The past week was exciting and decisive for my wife and me. We are halfway through our pregnancy, our first, and on Tuesday, we finally found out we are having a boy. We both felt happy, seeing a new life become real for the first time, and we have spent a useful amount of time thinking about a name for him.
The first name was clear to the both of us: Auke. It’s my middle name, one that had been passed down from a grandfather on my mother’s side and that we wanted to pass on to our son. Auke is an old Frisian name, my mother’s tongue, and a diminutive of Augustus and Aurelius, two Roman emperors. And as our son is a godsend to us, we thought of Timothy as a middle name. Timothy was the child of a culturally mixed couple and a pupil of the Apostle Paul. Timothy, who showed great affection, cleaving closely to those he loved and cultivating passive graces—just the vision we have for our boy. As we dream of the man he may one day come to be, we want him rooted in great names.
Six or seven years ago, I could not have imagined such good fortune. It is easy to forget where I came from, what past forces shaped my present. Sometimes I see myself as a character in a play, a character who looks like me, who shares my history and stories but is not quite me.
The Bible overflows with rich detail of many small men and women, of sinners and saints and of how their crises brought them to God. And it occurs to me now that I could be like any one of them, a little bit like past me and a little bit like them. Perhaps these stories together tell a deep truth of our genuine self—that we think of God precisely at times when we notice our own fracturing, as we sense that we are being broken off from our past, present, and future.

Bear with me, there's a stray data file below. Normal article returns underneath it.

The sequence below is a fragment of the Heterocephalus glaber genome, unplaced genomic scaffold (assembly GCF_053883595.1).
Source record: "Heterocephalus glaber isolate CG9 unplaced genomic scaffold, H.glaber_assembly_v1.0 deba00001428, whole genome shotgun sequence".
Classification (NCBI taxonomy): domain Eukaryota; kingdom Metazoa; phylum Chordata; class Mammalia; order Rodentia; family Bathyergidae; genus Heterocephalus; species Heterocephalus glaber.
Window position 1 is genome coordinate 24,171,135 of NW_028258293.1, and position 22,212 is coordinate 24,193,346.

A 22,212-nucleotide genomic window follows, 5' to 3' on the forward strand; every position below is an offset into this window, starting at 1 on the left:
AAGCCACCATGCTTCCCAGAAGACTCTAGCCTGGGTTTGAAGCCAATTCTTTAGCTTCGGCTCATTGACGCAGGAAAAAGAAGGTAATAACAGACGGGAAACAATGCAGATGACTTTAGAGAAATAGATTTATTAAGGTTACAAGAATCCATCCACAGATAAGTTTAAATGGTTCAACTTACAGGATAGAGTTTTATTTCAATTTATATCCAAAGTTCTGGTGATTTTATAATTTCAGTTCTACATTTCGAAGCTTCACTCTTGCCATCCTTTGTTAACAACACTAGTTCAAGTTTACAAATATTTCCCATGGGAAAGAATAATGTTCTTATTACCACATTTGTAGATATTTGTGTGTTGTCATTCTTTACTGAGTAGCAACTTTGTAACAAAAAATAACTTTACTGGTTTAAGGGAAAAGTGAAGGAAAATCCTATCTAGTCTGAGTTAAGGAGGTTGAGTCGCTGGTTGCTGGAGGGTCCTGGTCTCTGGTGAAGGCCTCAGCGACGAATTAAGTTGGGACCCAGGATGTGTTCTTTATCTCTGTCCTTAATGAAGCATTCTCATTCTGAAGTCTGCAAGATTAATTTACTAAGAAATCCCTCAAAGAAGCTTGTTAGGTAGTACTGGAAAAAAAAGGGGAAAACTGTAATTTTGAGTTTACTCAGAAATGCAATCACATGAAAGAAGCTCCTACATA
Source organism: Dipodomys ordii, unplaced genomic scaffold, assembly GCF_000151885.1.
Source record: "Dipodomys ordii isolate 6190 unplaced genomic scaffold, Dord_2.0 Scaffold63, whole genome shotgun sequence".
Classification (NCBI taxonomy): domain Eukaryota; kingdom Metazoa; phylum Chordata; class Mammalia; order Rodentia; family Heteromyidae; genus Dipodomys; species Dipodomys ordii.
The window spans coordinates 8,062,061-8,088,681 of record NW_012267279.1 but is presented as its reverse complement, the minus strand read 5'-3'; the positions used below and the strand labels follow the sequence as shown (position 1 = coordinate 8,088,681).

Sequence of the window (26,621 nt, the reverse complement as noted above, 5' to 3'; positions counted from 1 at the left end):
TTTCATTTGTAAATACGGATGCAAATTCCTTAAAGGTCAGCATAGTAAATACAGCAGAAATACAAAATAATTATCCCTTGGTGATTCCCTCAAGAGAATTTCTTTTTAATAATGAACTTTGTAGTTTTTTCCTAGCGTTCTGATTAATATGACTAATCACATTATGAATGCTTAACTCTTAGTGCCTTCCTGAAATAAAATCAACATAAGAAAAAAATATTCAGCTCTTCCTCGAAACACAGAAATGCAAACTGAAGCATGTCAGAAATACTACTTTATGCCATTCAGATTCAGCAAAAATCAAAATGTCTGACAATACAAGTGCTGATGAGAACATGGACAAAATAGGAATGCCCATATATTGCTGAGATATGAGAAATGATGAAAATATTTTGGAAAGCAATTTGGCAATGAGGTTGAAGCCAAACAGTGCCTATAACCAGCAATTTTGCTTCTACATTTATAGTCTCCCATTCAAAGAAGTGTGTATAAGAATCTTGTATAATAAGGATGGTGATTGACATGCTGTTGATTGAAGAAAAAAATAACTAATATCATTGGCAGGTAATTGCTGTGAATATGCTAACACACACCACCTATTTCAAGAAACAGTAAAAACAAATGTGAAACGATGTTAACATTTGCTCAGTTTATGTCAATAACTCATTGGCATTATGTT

Sitting here at my writing table, outside, with a fresh coffee at hand, I was going to write how curious my personal search for deeper meaning was. But I stopped myself. It was certainly not curious, not at all. Rather, it was the thing that saved me—perhaps the only thing that could save me. Physically pedaling my bicycle and taking in the small scenes in all their brimming details is what brought me here today. It was not the large landmarks, the old castles, mountain vistas, or artful displays of human events that saved me but instead the ducks swimming in a canal underneath the shade of trees, the curves in the road, the quaint bridges that cross canals toward houses or farms, the flying pollen or spiky reeds, a tractor plowing a field—there, far to the right, next to that clump of trees, do you see it?
For most of my biking days in the Netherlands I had resigned myself to exploring a familiar area of the fens, but I had become intrigued by a narrow and twisting path. It entered the fen area at a particularly beautiful spot on my usual route near a small island that was to the left of the road, but its direction was difficult determine from where I was standing. I began exploring with some trepidation.